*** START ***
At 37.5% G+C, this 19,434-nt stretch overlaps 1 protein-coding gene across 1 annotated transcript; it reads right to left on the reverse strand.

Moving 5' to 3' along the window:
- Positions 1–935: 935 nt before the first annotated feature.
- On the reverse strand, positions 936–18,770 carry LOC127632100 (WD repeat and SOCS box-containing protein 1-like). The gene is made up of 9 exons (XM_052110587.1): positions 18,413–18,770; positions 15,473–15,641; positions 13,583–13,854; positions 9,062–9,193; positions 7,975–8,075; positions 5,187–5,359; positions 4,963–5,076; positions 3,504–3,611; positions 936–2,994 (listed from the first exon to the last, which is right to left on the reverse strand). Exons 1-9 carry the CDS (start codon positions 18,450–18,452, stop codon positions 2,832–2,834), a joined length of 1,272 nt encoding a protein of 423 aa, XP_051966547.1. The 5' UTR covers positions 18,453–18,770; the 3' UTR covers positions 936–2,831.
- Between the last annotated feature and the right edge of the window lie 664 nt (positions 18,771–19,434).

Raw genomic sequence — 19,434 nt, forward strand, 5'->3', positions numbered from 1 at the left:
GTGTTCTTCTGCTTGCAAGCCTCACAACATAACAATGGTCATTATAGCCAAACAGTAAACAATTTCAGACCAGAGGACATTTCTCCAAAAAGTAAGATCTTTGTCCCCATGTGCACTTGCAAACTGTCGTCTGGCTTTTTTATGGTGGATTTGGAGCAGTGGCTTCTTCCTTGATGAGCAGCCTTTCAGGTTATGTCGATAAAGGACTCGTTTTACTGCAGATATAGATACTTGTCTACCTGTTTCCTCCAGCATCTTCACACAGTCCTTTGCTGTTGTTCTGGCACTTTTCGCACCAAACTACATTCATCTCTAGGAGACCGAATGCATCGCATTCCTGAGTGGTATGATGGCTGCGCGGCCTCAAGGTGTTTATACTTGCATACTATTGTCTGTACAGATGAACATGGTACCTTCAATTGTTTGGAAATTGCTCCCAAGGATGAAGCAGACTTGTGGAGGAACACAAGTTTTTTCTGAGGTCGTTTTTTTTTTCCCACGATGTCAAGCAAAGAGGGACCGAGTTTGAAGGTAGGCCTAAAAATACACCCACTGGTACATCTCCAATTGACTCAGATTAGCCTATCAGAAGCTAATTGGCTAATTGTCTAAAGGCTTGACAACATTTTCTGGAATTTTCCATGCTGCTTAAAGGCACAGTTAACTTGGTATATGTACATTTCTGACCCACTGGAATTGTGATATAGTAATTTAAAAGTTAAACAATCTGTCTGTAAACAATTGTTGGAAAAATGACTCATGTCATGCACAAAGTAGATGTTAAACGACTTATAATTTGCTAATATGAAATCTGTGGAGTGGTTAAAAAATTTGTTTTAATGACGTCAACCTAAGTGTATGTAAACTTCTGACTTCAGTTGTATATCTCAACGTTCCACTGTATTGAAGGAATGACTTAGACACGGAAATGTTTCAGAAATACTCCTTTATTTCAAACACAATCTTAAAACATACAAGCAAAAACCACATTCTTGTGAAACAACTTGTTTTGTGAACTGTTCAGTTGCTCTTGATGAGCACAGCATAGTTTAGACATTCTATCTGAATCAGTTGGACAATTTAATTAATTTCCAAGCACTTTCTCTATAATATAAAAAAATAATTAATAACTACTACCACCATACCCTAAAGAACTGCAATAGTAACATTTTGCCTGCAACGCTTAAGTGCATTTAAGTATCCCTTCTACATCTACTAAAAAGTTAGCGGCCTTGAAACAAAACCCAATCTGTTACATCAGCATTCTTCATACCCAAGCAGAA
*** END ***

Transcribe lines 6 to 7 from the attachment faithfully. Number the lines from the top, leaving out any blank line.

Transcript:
Raw genomic sequence — 19,434 nt, forward strand, 5'->3', positions numbered from 1 at the left:
GTGTTCTTCTGCTTGCAAGCCTCACAACATAACAATGGTCATTATAGCCAAACAGTAAACAATTTCAGACCAGAGGACATTTCTCCAAAAAGTAAGATCTTTGTCCCCATGTGCACTTGCAAACTGTCGTCTGGCTTTTTTATGGTGGATTTGGAGCAGTGGCTTCTTCCTTGATGAGCAGCCTTTCAGGTTATGTCGATAAAGGACTCGTTTTACTGCAGATATAGATACTTGTCTACCTGTTTCCTCCAGCATCTTCACACAGTCCTTTGCTGTTGTTCTGGCACTTTTCGCACCAAACTACATTCATCTCTAGGAGACCGAATGCATCGCATTCCTGAGTGGTATGATGGCTGCGCGGCCTCAAGGTGTTTATACTTGCATACTATTGTCTGTACAGATGAACATGGTACCTTCAATTGTTTGGAAATTGCTCCCAAGGATGAAGCAGACTTGTGGAGGAACACAAGTTTTTTCTGAGGTCGTTTTTTTTTTCCCACGATGTCAAGCAAAGAGGGACCGAGTTTGAAGGTAGGCCTAAAAATACACCCACTGGTACATCTCCAATTGACTCAGATTAGCCTATCAGAAGCTAATTGGCTAATTGTCTAAAGGCTTGACAACATTTTCTGGAATTTTCCATGCTGCTTAAAGGCACAGTTAACTTGGTATATGTACATTTCTGACCCACTGGAATTGTGATATAGTAATTTAAAAGTTAAACAATCTGTCTGTAAACAATTGTTGGAAAAATGACTCATGTCATGCACAAAGTAGATGTTAAACGACTTATAATTTGCTAATATGAAATCTGTGGAGTGGTTAAAAAATTTGTTTTAATGACGTCAACCTAAGTGTATGTAAACTTCTGACTTCAGTTGTATATCTCAACGTTCCACTGTATTGAAGGAATGACTTAGACACGGAAATGTTTCAGAAATACTCCTTTATTTCAAACACAATCTTAAAACATACAAGCAAAAACCACATTCTTGTGAAACAACTTGTTTTGTGAACTGTTCAGTTGCTCTTGATGAGCACAGCATAGTTTAGACATTCTATCTGAATCAGTTGGACAATTTAATTAATTTCCAAGCACTTTCTCTATAATATAAAAAAATAATTAATAACTACTACCACCATACCCTAAAGAACTGCAATAGTAACATTTTGCCTGCAACGCTTAAGTGCATTTAAGTATCCCTTCTACATCTACTAAAAAGTTAGCGGCCTTGAAACAAAACCCAATCTGTTACATCAGCATTCTTCATACCCAAGCAGAA